Audi A5 e-tron Quattro prototype

We take an early drive in Audi’s hybrid A5 concept.

Overall Auto Express Rating

5.0 out of 5

We’ve seen plenty of e-tron concepts before, but this hybrid system moves the game on a step further than Audi’s first hybrid, based on the Q5. The A5 gives the driver the choice of how and when the electric motors should be used, and its automatic mode works so seamlessly that the reality of it being adopted into the current Audi model line-up is more than just a possibility.

Meet the car of Audi’s future! Set to go on sale within the next two years, the German firm’s A5 e-tron Quattro prototype previews Audi’s latest hybrid Quattro drive train. And Auto Express is first behind the wheel. 

To make the A5 e-tron, Audi has taken an A5 2.0-litre TFSI Quattro, disposed of the propshaft and added an electric motor to the rear axle. 

With the propshaft removed, the transmission tunnel becomes the ideal place for the bank of lithium-ion batteries and a specially developed four-speed R-Tronic twin clutch gearbox.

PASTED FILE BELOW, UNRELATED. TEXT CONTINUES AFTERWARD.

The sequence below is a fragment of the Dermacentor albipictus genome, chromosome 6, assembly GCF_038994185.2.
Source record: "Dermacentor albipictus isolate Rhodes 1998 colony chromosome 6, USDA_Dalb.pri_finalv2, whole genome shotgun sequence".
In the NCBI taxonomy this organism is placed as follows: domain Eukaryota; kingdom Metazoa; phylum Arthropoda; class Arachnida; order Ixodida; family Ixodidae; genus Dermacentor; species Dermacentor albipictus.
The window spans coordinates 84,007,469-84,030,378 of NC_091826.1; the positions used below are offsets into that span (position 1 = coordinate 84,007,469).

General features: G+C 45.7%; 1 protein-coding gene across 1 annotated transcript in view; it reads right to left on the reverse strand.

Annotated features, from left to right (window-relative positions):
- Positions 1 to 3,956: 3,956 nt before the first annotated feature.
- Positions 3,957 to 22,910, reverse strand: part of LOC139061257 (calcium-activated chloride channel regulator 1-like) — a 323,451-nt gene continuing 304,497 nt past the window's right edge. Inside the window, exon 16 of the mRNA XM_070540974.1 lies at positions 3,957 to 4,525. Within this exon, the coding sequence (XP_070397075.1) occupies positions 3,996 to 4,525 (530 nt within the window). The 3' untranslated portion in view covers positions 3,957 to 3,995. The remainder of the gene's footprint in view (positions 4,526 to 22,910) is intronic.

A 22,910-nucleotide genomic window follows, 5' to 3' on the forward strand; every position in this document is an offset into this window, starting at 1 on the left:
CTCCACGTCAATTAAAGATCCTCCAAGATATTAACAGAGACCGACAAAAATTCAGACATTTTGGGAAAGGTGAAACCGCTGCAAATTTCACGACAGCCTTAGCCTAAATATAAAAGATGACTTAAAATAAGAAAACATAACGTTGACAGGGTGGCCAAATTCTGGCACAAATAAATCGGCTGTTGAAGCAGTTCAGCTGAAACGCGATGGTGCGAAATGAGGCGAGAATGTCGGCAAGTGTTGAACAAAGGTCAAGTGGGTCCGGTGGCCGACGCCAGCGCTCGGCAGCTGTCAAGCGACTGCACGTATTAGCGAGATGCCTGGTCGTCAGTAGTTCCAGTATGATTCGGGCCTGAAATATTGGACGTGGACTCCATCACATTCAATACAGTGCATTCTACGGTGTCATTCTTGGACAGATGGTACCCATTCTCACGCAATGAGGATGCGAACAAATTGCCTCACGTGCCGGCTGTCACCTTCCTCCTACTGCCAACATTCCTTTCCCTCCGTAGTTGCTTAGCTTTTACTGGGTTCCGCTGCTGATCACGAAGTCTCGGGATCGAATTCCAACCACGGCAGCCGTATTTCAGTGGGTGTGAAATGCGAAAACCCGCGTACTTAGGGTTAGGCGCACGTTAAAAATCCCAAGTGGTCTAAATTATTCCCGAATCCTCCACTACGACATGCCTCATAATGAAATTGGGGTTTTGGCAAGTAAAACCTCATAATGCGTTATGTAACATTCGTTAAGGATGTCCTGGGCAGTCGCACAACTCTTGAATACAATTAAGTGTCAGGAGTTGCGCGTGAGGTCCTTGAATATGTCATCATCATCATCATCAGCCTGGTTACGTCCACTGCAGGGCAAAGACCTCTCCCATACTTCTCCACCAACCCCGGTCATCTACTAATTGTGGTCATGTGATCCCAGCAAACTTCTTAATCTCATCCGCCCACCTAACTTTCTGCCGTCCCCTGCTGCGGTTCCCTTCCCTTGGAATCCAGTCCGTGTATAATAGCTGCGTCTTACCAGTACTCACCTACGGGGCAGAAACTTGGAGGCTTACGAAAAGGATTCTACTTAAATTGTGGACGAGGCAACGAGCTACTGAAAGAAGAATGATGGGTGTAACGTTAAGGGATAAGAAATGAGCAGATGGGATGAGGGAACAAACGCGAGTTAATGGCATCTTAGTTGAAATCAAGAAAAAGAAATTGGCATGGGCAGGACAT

A further electric motor has also been added just behind the TFSI engine which, when combined with the rear-mounted motor and petrol engine, produces 314bhp. 

This ensures that the hybrid offers impressive performance – top speed is pegged at 142mph, but the 0-62mph sprint takes just 5.9 seconds, 0.6 seconds faster than the quickest 2.0-litre petrol A5 on sale now.

But perhaps more impressive are Audi’s claimed efficiency figures. Thanks to the hybrid powertrain, the A5 hybrid will return 104mpg while only emitting just 64g/km of C02 emissions.

The A5 e-tron can drive on electric power alone for around 30 miles, but this does cut the top speed to 62mph. The batteries are recharged by the petrol engine, which is managed by an on-board computer, or can be topped up from a household plug. The batteries take around two hours to fully recharge.

The even better news is that the all-wheel drive Quattro system hardly notices the missing mechanical link between engine and rear axle. Audi has developed software that manages the distribution of power to all four wheels virtually seamlessly. The system monitors the grip of all four wheels constantly, and sends toque to where it’s most needed. 

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